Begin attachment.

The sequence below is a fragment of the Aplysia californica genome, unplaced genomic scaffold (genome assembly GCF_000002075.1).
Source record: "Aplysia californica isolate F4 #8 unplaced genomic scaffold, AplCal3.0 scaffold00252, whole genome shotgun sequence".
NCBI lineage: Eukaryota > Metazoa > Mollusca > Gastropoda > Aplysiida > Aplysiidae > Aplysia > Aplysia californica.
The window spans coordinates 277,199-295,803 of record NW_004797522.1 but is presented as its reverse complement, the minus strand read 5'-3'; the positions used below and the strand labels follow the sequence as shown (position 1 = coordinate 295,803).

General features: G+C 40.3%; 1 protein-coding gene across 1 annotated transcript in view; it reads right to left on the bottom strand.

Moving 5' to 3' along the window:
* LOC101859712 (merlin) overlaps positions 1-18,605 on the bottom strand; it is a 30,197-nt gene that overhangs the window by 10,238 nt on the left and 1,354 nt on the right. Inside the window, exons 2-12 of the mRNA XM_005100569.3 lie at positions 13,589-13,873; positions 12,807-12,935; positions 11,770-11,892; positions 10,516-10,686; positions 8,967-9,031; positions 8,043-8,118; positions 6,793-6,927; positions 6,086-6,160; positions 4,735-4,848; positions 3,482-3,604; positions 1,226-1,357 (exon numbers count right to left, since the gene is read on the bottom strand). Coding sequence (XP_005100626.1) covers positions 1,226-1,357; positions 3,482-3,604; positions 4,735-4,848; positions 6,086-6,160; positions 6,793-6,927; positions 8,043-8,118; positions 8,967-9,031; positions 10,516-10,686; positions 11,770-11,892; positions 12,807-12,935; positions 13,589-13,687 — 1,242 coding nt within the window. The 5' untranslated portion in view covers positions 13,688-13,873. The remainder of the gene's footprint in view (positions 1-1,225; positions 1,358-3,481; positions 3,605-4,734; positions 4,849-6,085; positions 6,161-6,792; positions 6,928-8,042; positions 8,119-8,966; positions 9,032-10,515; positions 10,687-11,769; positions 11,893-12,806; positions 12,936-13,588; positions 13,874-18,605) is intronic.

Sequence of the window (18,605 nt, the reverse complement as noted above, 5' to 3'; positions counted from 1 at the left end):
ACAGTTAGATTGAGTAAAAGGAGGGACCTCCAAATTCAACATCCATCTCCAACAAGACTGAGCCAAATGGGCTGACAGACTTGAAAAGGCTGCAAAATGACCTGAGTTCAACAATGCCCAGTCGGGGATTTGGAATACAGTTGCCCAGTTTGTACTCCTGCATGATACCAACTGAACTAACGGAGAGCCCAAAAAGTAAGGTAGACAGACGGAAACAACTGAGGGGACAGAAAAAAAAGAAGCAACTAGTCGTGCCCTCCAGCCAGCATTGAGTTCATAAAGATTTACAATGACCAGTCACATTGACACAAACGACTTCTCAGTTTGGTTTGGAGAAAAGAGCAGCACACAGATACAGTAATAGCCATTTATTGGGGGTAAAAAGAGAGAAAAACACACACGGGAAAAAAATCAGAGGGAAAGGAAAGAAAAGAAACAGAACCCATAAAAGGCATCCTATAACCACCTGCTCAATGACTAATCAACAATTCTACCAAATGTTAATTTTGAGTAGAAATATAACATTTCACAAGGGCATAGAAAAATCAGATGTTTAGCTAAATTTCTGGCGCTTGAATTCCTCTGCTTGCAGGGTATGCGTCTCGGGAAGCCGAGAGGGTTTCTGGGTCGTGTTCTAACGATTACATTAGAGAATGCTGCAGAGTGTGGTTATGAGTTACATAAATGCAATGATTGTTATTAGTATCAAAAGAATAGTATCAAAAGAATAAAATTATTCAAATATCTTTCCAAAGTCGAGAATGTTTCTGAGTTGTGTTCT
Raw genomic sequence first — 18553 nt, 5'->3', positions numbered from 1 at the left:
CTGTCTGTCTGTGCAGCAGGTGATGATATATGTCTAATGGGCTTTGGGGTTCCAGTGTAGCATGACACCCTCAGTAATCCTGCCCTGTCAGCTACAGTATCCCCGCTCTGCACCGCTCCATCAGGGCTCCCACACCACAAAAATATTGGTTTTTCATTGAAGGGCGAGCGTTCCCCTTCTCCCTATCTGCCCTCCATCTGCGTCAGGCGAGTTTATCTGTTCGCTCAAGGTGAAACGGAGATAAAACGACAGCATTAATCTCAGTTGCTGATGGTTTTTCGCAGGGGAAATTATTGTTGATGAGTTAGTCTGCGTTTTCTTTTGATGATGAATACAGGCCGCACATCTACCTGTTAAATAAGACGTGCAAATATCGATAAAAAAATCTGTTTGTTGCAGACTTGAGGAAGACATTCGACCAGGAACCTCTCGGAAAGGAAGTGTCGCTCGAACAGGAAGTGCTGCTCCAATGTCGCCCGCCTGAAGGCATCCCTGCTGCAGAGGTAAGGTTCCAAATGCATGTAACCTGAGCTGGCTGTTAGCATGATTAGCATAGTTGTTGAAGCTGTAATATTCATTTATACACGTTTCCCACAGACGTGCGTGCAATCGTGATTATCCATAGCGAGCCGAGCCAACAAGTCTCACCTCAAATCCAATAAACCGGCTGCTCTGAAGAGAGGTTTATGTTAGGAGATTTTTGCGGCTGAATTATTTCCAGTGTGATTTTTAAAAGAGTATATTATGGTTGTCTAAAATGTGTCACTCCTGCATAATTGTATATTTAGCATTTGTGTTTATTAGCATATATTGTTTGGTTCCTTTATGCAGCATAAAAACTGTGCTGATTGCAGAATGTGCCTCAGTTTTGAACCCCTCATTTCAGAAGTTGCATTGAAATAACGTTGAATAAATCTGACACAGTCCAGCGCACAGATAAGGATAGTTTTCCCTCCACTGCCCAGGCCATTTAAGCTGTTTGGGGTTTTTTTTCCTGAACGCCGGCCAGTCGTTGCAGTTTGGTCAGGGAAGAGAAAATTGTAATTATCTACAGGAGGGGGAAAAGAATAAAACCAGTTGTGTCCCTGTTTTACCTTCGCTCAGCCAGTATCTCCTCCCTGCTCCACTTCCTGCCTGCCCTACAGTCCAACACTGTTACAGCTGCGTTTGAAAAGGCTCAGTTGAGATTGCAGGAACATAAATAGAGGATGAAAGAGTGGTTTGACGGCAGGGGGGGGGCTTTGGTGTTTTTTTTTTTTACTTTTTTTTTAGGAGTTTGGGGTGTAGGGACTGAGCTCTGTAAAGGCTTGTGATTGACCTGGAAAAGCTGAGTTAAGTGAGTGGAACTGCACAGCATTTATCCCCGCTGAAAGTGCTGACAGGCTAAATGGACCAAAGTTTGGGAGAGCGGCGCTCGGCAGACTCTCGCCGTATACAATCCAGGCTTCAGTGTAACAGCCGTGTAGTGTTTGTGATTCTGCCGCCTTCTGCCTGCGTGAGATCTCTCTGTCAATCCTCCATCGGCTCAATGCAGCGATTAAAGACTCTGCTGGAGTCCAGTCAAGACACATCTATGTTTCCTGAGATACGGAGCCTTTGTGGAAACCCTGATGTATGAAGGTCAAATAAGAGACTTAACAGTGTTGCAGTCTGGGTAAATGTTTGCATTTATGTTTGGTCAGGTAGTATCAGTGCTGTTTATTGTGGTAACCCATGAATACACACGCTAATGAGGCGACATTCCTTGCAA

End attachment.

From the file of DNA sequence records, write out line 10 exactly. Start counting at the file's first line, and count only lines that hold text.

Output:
Raw genomic sequence first — 18553 nt, 5'->3', positions numbered from 1 at the left: